Toronto man found guilty of impaired
operation of a canoe in precedent-setting case
Specialist Global News
An Etobicoke man
has been found guilty of impaired operation of a canoe causing death, the first
time charges of impaired operation of a vessel have been laid in which the
individual operating the canoe had consumed alcohol and marijuana prior to
going for a ride.
David Sillars was also
convicted of three other charges, including operation of a vessel with a
blood-alcohol content over 80 milligrams causing death, dangerous operation of
a vessel causing death and criminal negligence causing death.
The trial was heard by
Justice Peter C. West alone.
On April 7, 2017,
40-year-old Sillars took his girlfriend’s eight-year-old son Thomas Rancourt
for a canoe ride down the Muskoka River. The canoe capsized, and
Sillars was able to swim to shore, but Thomas, who was wearing a life-jacket,
continued downriver, went over the waterfall at High Falls and drowned. Two OPP officers were
later able to rescue Thomas from the bottom of the falls, but it was too late.
Court heard that school
buses had been cancelled that day due to poor road conditions and that the
water was turbulent and fast-flowing. Thomas’ mother, Jessica Hooper, testified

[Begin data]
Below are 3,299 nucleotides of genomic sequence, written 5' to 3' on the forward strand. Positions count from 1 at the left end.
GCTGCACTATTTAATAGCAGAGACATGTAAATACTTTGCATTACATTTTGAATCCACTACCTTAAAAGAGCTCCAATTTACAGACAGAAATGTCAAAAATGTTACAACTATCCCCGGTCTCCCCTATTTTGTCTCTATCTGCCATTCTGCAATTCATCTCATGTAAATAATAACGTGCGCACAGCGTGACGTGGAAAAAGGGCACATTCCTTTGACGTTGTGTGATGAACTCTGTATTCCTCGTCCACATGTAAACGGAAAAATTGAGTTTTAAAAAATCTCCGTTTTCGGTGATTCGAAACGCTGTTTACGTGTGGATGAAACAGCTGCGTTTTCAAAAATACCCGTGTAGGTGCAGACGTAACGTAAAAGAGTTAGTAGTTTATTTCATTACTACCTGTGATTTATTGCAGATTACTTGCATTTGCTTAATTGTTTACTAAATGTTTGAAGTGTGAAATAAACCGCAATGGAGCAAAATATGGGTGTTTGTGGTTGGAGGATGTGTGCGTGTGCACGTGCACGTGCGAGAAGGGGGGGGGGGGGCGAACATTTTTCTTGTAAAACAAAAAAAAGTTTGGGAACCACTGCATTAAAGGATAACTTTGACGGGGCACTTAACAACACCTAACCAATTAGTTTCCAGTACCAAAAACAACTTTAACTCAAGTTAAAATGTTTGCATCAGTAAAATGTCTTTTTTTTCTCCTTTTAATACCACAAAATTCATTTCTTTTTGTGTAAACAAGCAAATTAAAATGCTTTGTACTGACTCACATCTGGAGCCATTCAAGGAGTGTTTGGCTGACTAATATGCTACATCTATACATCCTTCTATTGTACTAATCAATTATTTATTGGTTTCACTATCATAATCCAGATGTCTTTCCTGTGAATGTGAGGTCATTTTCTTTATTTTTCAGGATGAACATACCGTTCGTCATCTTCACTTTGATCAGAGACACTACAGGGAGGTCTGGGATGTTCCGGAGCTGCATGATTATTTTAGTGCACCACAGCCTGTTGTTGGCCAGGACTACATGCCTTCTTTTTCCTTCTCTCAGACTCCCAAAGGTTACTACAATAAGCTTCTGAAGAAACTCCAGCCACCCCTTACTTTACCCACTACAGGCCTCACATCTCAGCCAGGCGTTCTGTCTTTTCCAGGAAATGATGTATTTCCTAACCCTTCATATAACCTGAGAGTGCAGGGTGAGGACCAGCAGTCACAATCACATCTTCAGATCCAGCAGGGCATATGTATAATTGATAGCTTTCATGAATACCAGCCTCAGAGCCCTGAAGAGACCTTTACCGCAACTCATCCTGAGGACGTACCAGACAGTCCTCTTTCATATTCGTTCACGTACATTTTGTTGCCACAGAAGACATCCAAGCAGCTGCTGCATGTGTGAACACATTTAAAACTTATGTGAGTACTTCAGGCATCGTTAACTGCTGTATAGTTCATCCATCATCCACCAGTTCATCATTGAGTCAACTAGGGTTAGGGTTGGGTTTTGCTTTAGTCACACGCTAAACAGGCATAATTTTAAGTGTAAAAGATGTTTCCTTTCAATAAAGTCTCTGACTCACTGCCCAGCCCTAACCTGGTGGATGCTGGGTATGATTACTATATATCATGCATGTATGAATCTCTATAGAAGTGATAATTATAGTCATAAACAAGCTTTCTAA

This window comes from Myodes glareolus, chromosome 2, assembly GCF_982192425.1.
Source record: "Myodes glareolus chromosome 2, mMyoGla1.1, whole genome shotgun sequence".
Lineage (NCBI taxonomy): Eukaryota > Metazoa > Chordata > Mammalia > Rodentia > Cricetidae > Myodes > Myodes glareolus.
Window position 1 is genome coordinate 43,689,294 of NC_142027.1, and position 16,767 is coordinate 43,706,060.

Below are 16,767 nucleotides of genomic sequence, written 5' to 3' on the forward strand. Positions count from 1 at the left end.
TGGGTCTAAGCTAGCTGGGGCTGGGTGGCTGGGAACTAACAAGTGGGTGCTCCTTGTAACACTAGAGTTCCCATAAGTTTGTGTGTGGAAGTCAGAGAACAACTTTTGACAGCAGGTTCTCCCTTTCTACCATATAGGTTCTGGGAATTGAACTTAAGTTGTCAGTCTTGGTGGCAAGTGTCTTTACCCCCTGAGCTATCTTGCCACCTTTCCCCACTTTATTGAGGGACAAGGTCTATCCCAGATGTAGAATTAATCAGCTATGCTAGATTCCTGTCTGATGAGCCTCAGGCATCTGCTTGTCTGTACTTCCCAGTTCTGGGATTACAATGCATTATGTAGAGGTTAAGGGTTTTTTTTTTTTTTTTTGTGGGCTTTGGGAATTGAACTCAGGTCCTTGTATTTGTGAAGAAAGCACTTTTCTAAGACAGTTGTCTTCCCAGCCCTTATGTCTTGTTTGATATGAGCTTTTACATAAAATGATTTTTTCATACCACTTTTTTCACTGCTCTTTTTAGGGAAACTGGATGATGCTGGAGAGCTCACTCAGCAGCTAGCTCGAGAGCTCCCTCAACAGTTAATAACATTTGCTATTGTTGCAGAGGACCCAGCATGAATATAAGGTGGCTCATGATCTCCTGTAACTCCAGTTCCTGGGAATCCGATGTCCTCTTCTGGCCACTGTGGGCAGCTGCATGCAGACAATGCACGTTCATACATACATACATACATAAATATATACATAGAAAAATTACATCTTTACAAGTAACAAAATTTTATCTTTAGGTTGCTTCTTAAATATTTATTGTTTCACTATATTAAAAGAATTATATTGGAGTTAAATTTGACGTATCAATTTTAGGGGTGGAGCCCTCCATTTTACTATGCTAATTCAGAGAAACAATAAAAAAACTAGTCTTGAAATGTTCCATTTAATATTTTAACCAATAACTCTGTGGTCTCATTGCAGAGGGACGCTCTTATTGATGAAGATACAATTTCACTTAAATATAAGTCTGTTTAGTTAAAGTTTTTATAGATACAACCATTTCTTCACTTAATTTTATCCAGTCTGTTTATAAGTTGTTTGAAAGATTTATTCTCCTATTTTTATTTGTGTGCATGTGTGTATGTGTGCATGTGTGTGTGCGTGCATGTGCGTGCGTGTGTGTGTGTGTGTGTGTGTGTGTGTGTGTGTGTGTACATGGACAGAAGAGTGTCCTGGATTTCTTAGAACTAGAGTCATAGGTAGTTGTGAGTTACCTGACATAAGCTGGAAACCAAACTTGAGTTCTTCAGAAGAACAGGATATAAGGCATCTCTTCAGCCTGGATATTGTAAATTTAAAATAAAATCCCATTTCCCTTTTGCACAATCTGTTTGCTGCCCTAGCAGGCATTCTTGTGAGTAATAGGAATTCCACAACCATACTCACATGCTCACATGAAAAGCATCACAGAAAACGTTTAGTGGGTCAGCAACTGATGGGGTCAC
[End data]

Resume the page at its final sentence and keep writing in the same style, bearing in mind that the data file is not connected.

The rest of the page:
during the trial that Sillars was like a stepfather and a role model to Thomas
and that she did not believe Sillars showed any signs of impairment prior to
the deadly canoe ride.
In his judgment, West
wrote: “In my view, there is a reasonable inference based on the evidence that
David Sillars’ intellectual abilities, particularly in respect to choice
reaction time and decision making were significantly impaired.”
Court heard Sillars’
minimum blood-alcohol content was 128 milligrams of alcohol in 100 millilitres
of blood and that he had 14 nanograms of THC in his blood. Outside court, Thomas’
father expressed relief about the guilty verdicts. “I couldn’t be happier
knowing that he (Thomas) didn’t die for nothing, “ said Jamie Rancourt, choking
grandmother, Donna Posnikoff, said justice had been served, though it doesn’t
bring back her grandson.
“He was such a smiling,
happy, caring boy, and my worst fear is that he was coerced into going into
that canoe. I hope he went happy and I hope he went into that canoe thinking he
was going on an adventure because Thomas was so pleasing,” she said.
Sillars remains free on
bail until sentencing. West set aside a day in August for sentencing submissions
and victim impact statements. Neither Sillars nor his
lawyer had any comment as they left court.